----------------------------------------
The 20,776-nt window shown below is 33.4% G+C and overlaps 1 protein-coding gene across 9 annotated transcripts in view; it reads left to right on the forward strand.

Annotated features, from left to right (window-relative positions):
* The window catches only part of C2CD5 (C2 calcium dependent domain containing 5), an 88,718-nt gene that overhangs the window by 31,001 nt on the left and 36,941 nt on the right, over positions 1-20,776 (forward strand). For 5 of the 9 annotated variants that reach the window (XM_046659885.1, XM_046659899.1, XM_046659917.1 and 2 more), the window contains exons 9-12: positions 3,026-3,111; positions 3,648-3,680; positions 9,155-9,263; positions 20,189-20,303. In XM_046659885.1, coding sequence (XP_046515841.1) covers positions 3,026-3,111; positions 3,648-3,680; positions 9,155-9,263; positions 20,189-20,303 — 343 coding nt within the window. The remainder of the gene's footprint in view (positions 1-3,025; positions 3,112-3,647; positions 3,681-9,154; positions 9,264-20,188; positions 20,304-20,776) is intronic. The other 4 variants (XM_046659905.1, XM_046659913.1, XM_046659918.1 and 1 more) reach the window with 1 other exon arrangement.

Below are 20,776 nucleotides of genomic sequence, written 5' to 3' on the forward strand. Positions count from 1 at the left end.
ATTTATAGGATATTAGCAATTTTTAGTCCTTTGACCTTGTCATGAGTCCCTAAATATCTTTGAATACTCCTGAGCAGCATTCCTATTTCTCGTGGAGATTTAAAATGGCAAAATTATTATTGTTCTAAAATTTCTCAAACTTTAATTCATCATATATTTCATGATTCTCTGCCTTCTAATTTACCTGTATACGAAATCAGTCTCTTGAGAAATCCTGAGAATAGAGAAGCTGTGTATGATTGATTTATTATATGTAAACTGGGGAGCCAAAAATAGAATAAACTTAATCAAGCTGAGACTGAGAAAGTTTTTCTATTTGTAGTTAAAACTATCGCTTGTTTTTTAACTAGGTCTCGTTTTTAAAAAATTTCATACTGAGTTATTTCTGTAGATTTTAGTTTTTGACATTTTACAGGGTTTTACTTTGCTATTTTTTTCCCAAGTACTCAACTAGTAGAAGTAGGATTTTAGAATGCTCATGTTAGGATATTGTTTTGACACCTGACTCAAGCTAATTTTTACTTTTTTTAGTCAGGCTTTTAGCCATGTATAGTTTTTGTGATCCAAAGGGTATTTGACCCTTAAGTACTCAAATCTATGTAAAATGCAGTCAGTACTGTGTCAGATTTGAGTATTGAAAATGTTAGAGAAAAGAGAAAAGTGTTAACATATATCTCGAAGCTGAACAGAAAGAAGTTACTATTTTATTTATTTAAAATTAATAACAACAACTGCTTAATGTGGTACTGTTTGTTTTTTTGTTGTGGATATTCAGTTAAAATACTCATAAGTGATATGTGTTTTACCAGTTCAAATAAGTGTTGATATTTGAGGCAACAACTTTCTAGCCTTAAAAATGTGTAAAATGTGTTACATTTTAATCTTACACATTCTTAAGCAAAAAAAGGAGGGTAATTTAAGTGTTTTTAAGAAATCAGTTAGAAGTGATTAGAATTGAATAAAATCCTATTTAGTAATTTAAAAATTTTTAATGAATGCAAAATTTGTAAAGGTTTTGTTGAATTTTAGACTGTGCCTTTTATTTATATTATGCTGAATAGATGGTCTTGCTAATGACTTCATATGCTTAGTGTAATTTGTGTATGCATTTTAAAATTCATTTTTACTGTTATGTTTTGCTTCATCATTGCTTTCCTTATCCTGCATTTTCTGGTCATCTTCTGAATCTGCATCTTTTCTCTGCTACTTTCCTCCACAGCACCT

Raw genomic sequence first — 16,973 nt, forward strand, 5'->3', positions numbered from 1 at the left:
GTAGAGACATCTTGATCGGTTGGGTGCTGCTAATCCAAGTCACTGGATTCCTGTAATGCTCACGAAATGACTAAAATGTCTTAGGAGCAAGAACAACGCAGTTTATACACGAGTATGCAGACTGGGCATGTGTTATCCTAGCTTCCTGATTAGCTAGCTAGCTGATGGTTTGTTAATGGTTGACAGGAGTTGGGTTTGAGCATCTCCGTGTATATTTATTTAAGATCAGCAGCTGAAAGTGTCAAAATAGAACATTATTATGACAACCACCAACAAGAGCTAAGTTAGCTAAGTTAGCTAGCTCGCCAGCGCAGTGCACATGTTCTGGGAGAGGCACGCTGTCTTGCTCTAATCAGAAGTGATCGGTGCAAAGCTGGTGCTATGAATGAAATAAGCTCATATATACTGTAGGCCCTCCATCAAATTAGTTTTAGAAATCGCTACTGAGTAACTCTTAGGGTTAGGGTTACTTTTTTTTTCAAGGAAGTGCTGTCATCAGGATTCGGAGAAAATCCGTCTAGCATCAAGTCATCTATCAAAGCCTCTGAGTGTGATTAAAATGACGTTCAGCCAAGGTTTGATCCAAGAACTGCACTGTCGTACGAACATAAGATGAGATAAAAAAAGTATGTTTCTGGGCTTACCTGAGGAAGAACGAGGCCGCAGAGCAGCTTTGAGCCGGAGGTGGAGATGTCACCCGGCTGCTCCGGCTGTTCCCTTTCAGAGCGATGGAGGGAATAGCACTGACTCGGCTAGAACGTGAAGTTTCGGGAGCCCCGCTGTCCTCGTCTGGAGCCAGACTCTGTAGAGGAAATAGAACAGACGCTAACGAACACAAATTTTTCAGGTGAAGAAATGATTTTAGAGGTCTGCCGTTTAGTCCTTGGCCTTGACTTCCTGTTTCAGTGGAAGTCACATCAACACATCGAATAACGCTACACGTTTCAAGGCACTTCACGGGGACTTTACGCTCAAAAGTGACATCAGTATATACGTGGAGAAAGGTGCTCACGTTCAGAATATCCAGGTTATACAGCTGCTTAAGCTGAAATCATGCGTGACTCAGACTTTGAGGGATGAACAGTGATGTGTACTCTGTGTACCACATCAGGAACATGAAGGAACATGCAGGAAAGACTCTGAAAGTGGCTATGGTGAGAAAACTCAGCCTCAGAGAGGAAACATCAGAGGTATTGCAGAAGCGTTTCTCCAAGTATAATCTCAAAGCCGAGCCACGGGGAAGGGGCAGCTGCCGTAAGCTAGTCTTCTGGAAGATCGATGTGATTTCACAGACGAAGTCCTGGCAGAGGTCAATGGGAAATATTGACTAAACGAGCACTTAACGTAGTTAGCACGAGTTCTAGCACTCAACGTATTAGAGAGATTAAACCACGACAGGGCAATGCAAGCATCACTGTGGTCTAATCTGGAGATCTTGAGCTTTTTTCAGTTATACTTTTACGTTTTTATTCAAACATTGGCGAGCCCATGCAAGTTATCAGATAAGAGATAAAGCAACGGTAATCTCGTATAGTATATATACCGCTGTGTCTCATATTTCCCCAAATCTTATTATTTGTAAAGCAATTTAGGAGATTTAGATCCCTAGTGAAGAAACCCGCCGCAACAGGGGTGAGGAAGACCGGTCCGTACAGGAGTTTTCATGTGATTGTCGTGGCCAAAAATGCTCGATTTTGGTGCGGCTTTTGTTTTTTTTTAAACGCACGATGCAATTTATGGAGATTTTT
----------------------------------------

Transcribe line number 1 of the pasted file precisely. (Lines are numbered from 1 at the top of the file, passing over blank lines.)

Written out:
The 20,776-nt window shown below is 33.4% G+C and overlaps 1 protein-coding gene across 9 annotated transcripts in view; it reads left to right on the forward strand.